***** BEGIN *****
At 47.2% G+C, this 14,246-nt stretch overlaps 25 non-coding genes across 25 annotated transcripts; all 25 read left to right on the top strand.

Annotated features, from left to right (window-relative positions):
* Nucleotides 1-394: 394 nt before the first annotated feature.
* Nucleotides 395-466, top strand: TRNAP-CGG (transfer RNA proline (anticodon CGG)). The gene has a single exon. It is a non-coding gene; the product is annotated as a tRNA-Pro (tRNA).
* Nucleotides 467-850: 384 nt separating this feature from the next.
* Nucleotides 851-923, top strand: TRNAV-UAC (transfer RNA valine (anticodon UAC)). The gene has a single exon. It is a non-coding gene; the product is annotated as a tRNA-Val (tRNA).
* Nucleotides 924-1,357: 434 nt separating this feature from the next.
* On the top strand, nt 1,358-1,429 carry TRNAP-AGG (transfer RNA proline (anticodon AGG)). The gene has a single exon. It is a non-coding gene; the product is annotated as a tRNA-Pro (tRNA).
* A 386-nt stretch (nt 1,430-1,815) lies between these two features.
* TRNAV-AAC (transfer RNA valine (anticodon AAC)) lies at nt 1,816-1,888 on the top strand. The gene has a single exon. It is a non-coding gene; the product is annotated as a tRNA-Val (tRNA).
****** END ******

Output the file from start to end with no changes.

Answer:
At 47.2% G+C, this 14,246-nt stretch overlaps 25 non-coding genes across 25 annotated transcripts; all 25 read left to right on the top strand.

Annotated features, from left to right (window-relative positions):
* Nucleotides 1-394: 394 nt before the first annotated feature.
* Nucleotides 395-466, top strand: TRNAP-CGG (transfer RNA proline (anticodon CGG)). The gene has a single exon. It is a non-coding gene; the product is annotated as a tRNA-Pro (tRNA).
* Nucleotides 467-850: 384 nt separating this feature from the next.
* Nucleotides 851-923, top strand: TRNAV-UAC (transfer RNA valine (anticodon UAC)). The gene has a single exon. It is a non-coding gene; the product is annotated as a tRNA-Val (tRNA).
* Nucleotides 924-1,357: 434 nt separating this feature from the next.
* On the top strand, nt 1,358-1,429 carry TRNAP-AGG (transfer RNA proline (anticodon AGG)). The gene has a single exon. It is a non-coding gene; the product is annotated as a tRNA-Pro (tRNA).
* A 386-nt stretch (nt 1,430-1,815) lies between these two features.
* TRNAV-AAC (transfer RNA valine (anticodon AAC)) lies at nt 1,816-1,888 on the top strand. The gene has a single exon. It is a non-coding gene; the product is annotated as a tRNA-Val (tRNA).